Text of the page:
Welcome to The Rosette Co web site. Our goal is to provide you with useful information
that we hope makes it easier for you to do business with us. We value our reputation
as one of the leading rosette manufacturers in the UK and on providing top quality
rosettes at prices our competitors find hard to beat.
We provide a fast reliable service supplying rosettes throughout the world,in the
UK we even offer a next day service, we have been supplying rosettes and awards since
1997. Our rosettes are designed by a qualified designer and are often copied but
never beaten. From a single birthday,celebration or hen night rosette to a national
political campaign, large equestrian,cat or canine show our rosettes are hard to
beat. As our existing customers are aware our service and quality is second to none,
remember our quality is your confidence. For an instant quotation use the form found
All our rosette orders are well packed in film front bags and shipped in sturdy cardboard
boxes ensuring they travel securely and can be readily seen when you unpack them.
Advise us of the show schedule and we will pack rosettes to specific rings and classes.
Feel free to browse around the site. If you have any comments,suggestions or questions
about our products or simply need more information click on the email address listed
on all pages of the site.
Rosettes for a larger event ? Contact us now for China beating rosette prices !
Beautiful ribbons, once only affordable by the nobility of the French society in
the 17th century, are now experiencing renewed interest and adoration. Not only are
they beautiful to behold, wonderful to use as embellishments, and sensuous to the
touch, ribbons are also used to express emotions and feelings of pride, reward accomplishments
and excellence, and provide opportunities for hours of creative expression.
Throughout our lives, ribbons are associated with special moments, birthday packages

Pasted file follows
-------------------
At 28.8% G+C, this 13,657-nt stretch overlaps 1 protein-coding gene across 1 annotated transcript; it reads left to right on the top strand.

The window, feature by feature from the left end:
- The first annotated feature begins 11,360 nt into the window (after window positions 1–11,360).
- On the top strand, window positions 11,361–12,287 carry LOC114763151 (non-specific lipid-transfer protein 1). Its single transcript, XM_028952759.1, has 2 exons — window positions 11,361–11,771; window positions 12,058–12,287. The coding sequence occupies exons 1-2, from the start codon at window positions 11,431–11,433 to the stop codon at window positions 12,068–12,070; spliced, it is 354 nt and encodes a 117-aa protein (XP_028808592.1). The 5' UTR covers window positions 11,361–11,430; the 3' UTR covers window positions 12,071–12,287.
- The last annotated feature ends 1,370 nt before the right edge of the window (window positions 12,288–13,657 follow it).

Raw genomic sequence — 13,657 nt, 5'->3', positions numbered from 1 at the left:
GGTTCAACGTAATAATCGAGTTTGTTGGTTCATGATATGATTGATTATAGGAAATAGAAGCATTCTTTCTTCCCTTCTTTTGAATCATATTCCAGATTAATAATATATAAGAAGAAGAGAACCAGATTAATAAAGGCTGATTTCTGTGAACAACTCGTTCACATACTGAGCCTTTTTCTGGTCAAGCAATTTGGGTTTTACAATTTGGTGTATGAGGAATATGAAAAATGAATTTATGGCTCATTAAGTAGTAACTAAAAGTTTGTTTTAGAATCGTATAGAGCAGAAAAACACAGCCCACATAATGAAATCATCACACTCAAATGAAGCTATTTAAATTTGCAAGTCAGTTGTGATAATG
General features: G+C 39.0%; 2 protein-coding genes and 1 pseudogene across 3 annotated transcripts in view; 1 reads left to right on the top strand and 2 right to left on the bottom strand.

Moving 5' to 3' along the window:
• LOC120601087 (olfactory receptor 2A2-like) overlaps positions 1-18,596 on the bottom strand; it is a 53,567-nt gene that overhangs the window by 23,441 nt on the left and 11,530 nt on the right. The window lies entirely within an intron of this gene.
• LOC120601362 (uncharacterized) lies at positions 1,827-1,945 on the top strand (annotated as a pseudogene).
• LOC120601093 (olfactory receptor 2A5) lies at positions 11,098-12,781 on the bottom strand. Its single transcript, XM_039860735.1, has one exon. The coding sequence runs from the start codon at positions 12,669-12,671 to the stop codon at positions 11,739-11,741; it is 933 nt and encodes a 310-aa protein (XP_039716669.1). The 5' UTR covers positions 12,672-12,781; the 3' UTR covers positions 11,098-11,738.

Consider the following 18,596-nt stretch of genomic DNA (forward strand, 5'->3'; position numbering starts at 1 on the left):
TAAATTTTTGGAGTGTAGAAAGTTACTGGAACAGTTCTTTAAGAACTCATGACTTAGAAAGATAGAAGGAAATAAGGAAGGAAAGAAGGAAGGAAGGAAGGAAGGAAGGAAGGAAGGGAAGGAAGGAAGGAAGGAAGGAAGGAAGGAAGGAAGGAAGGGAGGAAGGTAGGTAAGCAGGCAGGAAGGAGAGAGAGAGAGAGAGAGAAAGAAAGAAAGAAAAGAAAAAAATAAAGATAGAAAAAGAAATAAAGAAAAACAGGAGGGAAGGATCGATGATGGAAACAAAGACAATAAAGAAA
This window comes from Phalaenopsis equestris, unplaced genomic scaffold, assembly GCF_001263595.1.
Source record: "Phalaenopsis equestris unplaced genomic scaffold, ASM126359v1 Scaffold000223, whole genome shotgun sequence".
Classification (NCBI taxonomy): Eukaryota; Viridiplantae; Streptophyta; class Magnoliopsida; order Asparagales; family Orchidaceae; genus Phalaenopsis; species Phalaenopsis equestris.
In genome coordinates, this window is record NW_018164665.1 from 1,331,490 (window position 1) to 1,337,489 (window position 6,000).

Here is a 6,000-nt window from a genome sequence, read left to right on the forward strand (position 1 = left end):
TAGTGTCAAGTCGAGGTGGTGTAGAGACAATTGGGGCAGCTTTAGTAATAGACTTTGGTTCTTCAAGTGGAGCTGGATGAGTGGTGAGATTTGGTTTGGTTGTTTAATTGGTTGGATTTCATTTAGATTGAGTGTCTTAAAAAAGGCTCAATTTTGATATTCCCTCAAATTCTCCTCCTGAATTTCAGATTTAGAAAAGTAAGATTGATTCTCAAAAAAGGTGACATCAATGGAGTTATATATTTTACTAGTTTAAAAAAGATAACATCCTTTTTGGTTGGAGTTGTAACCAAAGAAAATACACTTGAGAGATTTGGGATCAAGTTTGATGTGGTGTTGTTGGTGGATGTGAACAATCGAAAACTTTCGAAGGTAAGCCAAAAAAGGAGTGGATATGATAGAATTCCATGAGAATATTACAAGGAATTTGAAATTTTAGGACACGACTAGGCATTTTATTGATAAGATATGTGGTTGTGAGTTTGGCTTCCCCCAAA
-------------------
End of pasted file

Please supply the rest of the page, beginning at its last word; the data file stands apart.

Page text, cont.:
dressed with ribbons hint of the treasures to be found inside and bridal flowers
and accessories with flowing ribbon streamers add to the promise of a happy future.
What would the holiday season be without red satin and velvet ribbons accenting the
greenery of wreaths and garlands? Songwriters and poets have included images of ribbons
to tell their stories. The yellow ribbon, so popular during the Persian Gulf war
was first associated with a Civil War Ballad, "She wore a yellow ribbon".
With the many colours, patterns, textures, and sizes of ribbons available today,
it is no wonder that they are often used with abandonment, to decorate our homes,
our clothing, our crafts and hobbies, our gifts and packages, as we nurture our aesthetic
sense of beauty and elegance.
Although the first ribbon factory in the United States was founded in 1815, ribbons
were being made in Europe for some time. Colonial Americans had rejected the use
of ribbons due to anti-English political feelings. In France and then England, the
use of ribbons represented nobility, in fact at one point, English Parliament reserved
the wearing of ribbons by only nobility. At first ribbons were made in the homes
of peasant farmers on looms that they rented from the manufacturers.
The invention of an advanced loom capable of weaving numerous ribbons at one time,
heralded a breakthrough in the production of ribbons. The popularity was such that
the number of looms in Basle, Switzerland, a leading ribbon producing region, went
from 1,225 in 1775 to 7,631 in 1870.
The introduction of the jaquard loom around 1815 and the floral and pictoral ribbons
that it made, further expanded the use and desire for lovely ribbons. At the height